Planting the Seeds of Change Inside? Functional Cooperation with Authoritarian Regimes and Socialization into Democratic Governance.

2012, World Political Science 8(1) [»].

Is functional cooperation with authoritarian regimes a blessing or a curse for democratization? Scholars predominantly view cooperation with authoritarian regimes as counterproductive in terms of democratization because it helps the incumbent government to remain in power by stabilizing the regime. This article presents evidence to suggest that functional cooperation can also be considered a promising way of yielding subtle processes of democratization that have hitherto been overlooked. It explores to what extent state officials become acquainted with democratic governance by participating in transgovernmental policy networks, notably the Twinning Program, set up by the European Union in order to implement functional cooperation with its Southern neighborhood. The study conducts regression analyses based on original survey data on Moroccan state officials’ attitudes toward democratic governance and complements these analyses with a qualitative comparison of different networks. The findings corroborate an optimistic reading of functional cooperation. By significantly shaping the attitudes toward democratic governance of involved state officials, cooperation appears to be able to plant seeds of change inside authoritarian regimes.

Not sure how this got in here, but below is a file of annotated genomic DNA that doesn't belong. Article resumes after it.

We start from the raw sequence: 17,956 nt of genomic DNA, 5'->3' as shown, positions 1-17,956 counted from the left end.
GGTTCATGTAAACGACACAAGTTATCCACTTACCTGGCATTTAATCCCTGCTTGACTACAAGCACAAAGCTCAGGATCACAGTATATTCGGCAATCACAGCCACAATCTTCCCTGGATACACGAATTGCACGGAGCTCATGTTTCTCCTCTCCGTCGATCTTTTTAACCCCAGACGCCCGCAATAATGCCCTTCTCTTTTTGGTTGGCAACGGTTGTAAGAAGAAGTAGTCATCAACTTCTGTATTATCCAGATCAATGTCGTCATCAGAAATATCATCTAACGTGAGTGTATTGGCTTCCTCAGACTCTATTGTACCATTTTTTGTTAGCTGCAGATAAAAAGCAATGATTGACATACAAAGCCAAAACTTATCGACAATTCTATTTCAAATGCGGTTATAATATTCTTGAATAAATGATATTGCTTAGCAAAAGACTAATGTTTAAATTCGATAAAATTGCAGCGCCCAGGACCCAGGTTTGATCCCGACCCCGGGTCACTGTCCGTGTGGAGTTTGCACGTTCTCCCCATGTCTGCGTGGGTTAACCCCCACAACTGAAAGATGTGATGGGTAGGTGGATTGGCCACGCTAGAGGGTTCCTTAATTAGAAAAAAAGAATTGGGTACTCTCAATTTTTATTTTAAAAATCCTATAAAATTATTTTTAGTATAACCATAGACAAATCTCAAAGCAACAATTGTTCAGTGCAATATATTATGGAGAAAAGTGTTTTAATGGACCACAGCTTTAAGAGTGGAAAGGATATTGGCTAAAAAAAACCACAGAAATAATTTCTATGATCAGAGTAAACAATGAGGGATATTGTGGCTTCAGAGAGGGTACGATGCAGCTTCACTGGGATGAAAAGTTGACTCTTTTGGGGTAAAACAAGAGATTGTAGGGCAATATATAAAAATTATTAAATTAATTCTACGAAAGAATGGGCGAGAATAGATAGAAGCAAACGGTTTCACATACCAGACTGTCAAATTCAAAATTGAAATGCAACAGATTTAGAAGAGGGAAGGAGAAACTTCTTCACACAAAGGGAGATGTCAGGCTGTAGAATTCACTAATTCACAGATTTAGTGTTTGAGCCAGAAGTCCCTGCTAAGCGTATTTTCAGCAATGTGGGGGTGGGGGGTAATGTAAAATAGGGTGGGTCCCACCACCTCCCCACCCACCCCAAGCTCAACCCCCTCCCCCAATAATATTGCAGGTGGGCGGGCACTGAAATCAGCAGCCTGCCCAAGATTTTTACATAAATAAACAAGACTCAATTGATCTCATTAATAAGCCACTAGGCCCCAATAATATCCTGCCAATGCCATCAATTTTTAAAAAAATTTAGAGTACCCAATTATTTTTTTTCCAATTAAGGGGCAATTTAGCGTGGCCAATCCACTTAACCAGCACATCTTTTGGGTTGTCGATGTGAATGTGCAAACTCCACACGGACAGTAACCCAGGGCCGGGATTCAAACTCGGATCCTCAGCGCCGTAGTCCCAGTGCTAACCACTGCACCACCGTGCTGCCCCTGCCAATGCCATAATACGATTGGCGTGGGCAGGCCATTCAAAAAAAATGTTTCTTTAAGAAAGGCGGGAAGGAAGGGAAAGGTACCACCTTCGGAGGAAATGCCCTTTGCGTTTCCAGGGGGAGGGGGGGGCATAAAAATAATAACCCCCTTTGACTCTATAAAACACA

The World Political Science publishes prize-winning articles nominated by prominent national political science associations around the world, and translated into English.

This article was originally published as Freyburg, Tina 2011: Demokratisierung durch Zusammenarbeit? Funktionale Kooperation mit autoritären Regimen und Sozialisation in demokratischem Regieren, in: Zeitschrift für Internationale Beziehungen 18(1): 5-46. Reprinted with permission from Zeitschrift fur Internationale Beziehungen.